Group of nurses, healthcare assistants, Chaplain, social worker and complementary therapist standing outside Severn Hospice

More patients who need specialist hospice care will be able to stay at home in future, thanks to changes we’re making to our services.

We care for people living with incurable illness from across Shropshire, Telford & Wrekin and Mid Wales of which four out of five patients are cared for at home.

And from today we are enhancing our community services so those patients have access to more hours of care and are able to receive more services.


Hospice Director of Care Becky Richardson said: “We’re caring for more patients at home, which we know is their preference, so we are developing our services further to match this expectation.”

The change will integrate two specialist nursing teams – Outreach and Hospice at Home – to become a single extended service. The new structure will enable those individual elements of care to be better planned and then delivered.

Outreach nurses work alongside GPs, district nurses and other healthcare providers to give hands-on nursing care to patients. This service will now be available seven days a week, with more hours of care in the day. The Hospice at Home team cares specifically for patients in the final stages of their illness and operates during the daytime and nighttime. Nurse Practitioners – nurses with additional skills and clinical authority – will now be available at weekends and on bank holidays.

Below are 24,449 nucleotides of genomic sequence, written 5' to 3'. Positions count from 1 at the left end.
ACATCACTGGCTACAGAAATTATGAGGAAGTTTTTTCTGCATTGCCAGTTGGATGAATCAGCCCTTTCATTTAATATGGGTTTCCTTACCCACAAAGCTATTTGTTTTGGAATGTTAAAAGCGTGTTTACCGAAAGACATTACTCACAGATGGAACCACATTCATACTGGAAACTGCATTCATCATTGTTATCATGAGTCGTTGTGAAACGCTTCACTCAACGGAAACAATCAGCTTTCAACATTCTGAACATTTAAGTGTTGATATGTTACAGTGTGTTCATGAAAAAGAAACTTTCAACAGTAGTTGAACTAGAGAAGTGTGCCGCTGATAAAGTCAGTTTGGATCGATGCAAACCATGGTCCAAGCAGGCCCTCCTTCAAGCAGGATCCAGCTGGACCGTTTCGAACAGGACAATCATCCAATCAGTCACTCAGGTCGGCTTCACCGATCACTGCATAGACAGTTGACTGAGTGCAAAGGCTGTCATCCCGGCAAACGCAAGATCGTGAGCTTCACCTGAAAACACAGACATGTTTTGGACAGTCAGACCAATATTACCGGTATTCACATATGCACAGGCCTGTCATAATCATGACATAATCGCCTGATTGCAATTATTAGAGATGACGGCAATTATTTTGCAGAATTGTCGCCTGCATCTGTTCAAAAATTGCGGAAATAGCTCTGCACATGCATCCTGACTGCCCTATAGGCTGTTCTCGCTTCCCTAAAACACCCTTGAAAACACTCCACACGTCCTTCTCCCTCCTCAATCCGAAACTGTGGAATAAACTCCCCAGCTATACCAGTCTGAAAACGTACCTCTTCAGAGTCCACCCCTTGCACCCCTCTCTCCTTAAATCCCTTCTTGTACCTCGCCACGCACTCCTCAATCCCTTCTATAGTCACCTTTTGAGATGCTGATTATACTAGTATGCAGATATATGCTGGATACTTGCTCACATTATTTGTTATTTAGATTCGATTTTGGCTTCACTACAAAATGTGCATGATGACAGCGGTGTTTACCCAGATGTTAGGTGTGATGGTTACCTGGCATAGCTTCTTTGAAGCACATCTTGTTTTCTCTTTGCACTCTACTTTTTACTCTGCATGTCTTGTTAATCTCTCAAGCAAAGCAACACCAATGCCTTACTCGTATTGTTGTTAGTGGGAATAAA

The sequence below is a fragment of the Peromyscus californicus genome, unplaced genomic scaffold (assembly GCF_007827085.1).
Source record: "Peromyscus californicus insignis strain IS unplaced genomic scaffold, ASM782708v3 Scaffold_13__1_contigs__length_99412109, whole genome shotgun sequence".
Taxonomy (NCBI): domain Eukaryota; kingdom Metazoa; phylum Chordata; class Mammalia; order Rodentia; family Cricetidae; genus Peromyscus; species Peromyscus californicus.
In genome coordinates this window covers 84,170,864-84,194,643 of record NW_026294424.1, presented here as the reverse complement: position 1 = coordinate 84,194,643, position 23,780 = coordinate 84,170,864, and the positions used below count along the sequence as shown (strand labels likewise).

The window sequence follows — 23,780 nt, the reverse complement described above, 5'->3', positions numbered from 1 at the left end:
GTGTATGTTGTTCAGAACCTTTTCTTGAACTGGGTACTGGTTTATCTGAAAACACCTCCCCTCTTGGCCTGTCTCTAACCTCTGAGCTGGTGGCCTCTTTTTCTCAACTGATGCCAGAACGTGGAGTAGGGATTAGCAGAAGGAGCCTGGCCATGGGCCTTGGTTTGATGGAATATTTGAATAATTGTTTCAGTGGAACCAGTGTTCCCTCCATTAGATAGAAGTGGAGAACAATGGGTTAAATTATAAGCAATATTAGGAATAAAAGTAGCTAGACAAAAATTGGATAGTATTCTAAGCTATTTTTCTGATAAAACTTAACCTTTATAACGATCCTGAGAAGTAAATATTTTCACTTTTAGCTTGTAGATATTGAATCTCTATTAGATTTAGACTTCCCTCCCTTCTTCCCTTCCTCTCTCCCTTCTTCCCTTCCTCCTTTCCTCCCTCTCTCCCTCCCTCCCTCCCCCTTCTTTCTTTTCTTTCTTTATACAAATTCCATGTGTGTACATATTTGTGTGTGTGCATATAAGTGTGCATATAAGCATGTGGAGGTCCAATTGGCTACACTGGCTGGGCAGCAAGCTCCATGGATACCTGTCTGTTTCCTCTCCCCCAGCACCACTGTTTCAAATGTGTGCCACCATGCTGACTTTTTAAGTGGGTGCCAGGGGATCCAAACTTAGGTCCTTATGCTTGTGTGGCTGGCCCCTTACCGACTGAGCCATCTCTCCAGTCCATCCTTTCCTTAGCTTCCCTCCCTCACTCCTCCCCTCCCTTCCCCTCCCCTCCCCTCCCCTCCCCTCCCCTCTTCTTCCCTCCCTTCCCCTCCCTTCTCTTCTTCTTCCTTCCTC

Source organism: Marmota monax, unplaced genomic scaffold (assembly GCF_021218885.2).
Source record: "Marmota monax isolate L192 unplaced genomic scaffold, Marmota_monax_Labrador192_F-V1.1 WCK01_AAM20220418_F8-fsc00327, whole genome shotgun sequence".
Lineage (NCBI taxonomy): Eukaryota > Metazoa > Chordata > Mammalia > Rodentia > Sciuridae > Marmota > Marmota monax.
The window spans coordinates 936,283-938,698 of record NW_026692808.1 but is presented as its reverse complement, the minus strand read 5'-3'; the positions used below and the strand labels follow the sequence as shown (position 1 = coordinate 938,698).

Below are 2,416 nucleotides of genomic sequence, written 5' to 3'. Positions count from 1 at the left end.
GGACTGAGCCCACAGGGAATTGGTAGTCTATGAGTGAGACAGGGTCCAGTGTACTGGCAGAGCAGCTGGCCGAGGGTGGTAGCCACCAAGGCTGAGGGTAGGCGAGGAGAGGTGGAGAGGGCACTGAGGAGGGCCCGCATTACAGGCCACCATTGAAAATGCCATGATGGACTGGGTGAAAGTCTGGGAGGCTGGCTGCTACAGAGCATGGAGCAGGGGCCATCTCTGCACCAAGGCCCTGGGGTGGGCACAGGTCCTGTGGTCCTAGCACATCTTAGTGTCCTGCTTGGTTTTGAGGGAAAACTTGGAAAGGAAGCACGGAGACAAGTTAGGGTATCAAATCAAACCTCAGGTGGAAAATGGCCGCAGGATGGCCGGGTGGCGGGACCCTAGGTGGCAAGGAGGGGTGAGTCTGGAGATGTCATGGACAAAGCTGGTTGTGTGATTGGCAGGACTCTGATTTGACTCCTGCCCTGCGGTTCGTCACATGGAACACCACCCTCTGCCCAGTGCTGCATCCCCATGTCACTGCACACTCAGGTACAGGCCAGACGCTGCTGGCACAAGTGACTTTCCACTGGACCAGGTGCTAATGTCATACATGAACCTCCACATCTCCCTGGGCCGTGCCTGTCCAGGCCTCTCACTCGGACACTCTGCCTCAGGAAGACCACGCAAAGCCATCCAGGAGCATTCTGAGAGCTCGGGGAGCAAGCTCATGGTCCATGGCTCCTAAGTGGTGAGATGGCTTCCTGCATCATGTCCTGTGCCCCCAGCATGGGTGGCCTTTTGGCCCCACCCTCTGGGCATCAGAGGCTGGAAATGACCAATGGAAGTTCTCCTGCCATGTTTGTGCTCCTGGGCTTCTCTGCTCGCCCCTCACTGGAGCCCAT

Meanwhile, our non-clinical services of social work and chaplaincy are also being changed so they too can better support patients and families at home, and help more of them.

The newly named ‘Patient and Family Support Service’ will provide better continuity of care to ensure patients and families are always getting the emotional and spiritual support they need when they need it.

A trial of extending the hospice’s complementary therapy services beyond its wards has been so successful, this will continue too.

In October, we announced that we were creating a ‘virtual ward’ – which meant patients could stay in their home and still receive the equivalent of ward-based care, with hospice consultants overseeing daily care.

Becky added: “We say that our care goes beyond wards and our long-term strategy is to have a model of community care that makes homecare for palliative patents a real possibility.

“We will always need wards for our most poorly patients with the most complicated symptoms but being able to offer so much enhanced care in the community will really help so many more people,” added Becky.


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